In addition, you should use team-building activities to build connections among employees who might not get a lot of opportunities to do so in their day-to-day work. For example, you could create cross-disciplinary teams for your events with employees from across different departments or locations, so that your people get the chance to interact with colleagues they might not have a lot of contact with.  

You can also get creative with your events, and work in activities that help your employees get to know each other better, such as trivia questions that relate to facts about their coworkers.

 

6. Public recognition

 

Recognition is more effective at connecting teams when it’s visible. 

When one employee publicly recognizes another, it shines a light on that person’s contributions for the whole team, and encourages them to appreciate that person more. 

Employees who see others recognizing each other will also be encouraged to recognize their teammates more, accelerating adoption and usage of your program. 

You can drive public recognition by highlighting recognition through the company intranet, bulletin boards, newsletters, and other channels, as well at team meetings. You could even create a recognition channel in MS Teams or Slack to place recognition front and centre within the tools your teams use most every day.

Do keep in mind that some people don’t like the spotlight and prefer more private recognition, and that’s fine! But celebrating those who do appreciate being acknowledged publicly can help you build a culture of recognition more quickly.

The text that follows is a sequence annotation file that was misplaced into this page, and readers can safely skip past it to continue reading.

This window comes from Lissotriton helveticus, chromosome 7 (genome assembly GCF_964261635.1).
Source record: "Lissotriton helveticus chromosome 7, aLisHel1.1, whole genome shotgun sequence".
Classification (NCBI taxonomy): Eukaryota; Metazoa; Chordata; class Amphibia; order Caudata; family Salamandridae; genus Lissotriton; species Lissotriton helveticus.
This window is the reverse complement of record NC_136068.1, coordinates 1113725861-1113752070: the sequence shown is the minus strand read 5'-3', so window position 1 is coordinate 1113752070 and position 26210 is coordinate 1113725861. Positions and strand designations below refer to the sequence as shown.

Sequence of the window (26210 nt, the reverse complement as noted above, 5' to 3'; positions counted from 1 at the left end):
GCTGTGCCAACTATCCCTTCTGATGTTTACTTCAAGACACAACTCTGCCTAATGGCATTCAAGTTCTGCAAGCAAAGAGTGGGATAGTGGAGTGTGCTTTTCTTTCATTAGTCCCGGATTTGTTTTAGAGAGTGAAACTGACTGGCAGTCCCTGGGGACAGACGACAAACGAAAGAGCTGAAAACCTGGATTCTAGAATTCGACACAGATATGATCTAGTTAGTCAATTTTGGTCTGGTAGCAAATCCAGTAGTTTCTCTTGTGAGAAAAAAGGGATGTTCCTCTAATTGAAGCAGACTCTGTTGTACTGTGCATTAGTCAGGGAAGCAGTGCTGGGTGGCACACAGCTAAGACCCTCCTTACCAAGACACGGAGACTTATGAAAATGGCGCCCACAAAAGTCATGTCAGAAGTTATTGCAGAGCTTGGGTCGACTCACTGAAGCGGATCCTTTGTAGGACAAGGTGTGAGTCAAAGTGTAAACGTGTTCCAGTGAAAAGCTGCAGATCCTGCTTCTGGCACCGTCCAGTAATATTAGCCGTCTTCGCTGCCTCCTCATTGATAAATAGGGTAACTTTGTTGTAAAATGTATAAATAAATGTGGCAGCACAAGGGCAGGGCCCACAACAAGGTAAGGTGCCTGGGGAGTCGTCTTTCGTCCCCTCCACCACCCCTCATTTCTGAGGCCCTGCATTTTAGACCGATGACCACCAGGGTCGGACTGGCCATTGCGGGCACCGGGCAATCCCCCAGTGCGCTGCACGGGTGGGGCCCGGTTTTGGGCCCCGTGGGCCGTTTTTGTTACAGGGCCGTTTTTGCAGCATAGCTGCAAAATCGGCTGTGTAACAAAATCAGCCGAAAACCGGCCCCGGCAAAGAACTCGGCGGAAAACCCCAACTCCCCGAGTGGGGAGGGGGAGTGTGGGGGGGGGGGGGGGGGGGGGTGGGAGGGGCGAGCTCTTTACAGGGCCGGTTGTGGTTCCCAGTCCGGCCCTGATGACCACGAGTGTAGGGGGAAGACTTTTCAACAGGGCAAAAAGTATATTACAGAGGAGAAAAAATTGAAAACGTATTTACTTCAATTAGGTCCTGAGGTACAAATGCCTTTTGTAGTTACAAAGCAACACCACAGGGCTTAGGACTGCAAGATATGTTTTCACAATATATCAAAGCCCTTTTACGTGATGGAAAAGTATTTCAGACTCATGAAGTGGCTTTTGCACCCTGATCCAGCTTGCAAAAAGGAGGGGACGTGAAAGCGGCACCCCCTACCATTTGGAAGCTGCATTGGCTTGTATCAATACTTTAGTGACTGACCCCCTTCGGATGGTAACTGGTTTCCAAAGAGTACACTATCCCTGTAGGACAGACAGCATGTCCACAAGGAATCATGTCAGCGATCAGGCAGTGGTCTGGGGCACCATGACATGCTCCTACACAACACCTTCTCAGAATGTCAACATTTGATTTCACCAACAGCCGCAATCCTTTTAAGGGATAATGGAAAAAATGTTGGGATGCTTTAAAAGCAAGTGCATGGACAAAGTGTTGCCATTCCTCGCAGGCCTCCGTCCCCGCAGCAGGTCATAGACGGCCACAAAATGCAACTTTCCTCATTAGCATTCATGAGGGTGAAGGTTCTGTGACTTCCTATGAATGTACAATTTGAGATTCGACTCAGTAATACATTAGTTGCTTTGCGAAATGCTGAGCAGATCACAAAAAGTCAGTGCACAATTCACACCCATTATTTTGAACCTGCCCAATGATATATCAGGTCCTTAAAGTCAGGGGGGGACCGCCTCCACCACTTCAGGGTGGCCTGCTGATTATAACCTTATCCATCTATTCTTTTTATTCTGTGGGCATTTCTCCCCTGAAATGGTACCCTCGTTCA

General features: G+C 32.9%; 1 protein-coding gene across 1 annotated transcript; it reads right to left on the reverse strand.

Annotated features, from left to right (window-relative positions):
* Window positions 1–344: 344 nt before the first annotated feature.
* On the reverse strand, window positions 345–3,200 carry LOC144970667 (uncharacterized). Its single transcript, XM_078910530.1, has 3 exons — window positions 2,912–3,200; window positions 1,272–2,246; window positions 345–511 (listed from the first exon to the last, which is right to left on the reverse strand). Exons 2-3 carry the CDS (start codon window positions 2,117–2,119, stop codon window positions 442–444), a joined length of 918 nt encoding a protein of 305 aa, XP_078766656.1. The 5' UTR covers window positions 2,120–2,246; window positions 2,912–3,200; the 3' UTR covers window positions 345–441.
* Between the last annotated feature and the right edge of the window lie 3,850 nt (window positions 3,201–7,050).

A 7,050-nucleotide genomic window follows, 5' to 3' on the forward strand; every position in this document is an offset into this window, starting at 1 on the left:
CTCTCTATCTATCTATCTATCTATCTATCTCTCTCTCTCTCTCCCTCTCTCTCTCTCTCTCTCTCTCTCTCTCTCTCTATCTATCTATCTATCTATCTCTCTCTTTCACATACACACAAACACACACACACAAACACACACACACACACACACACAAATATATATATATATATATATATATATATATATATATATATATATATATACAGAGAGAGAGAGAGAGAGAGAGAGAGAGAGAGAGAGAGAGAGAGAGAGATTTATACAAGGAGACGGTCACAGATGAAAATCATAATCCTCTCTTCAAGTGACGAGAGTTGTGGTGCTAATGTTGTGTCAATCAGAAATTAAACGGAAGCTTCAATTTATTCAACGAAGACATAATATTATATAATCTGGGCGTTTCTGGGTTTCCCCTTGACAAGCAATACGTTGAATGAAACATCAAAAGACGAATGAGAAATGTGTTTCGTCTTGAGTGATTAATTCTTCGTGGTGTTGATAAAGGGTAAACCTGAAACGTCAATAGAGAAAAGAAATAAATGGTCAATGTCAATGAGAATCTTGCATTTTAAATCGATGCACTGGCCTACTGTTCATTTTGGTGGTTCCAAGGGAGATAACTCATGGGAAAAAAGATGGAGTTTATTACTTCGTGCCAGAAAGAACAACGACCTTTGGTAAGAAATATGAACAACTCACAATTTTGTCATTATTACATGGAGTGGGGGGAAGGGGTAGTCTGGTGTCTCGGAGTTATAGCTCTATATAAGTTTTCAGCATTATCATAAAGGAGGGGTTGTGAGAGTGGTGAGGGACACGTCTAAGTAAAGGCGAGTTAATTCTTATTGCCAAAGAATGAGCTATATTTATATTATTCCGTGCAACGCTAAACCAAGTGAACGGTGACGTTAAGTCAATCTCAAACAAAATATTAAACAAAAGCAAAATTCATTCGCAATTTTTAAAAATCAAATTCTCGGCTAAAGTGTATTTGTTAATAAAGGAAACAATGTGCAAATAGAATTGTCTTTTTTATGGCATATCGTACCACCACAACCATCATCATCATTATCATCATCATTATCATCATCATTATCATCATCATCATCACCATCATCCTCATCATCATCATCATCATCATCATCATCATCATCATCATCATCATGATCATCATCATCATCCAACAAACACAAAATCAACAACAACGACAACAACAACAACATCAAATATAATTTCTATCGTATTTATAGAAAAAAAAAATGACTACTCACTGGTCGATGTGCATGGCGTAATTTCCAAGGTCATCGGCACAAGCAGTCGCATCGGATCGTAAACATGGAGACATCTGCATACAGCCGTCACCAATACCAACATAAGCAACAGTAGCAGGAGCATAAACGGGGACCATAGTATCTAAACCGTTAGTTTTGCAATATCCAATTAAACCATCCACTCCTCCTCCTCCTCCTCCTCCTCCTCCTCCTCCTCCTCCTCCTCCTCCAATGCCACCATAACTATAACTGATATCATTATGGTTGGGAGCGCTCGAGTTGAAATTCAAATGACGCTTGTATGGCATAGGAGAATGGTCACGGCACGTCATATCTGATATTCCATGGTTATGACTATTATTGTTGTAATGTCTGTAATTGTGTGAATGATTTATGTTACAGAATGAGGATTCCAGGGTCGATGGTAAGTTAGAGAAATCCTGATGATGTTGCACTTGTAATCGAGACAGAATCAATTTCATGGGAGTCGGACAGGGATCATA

Phase 3: Empowering your team to build a culture of recognition

 

Empowering your people is arguably the most crucial element of building a culture of recognition.  

In a truly empowered company culture, people are given the means to acquire the skills they need, and are then allowed to own their projects and results. 

This means allowing people to take risks, push beyond their comfort zones, and most crucially, to make mistakes. When there’s no empowerment, there’s no leadership. And without leadership, there’s no success. 

You can use recognition to empower your people by rewarding them for owning projects, leading effectively, and developing their skills.

 

7. Learning & development

 

If you want employees who aren’t afraid to take risks, innovate, and lead, they need to be confident. And the best way to build that confidence is to invest in giving them the skills and knowledge they need to succeed.

To empower your team to grow, start by making learning and development a priority. 

You can use recognition to incentivize learning and development by recognizing employees when they complete courses and trainings, implement new learnings in their work, or just bring innovative ideas to their roles.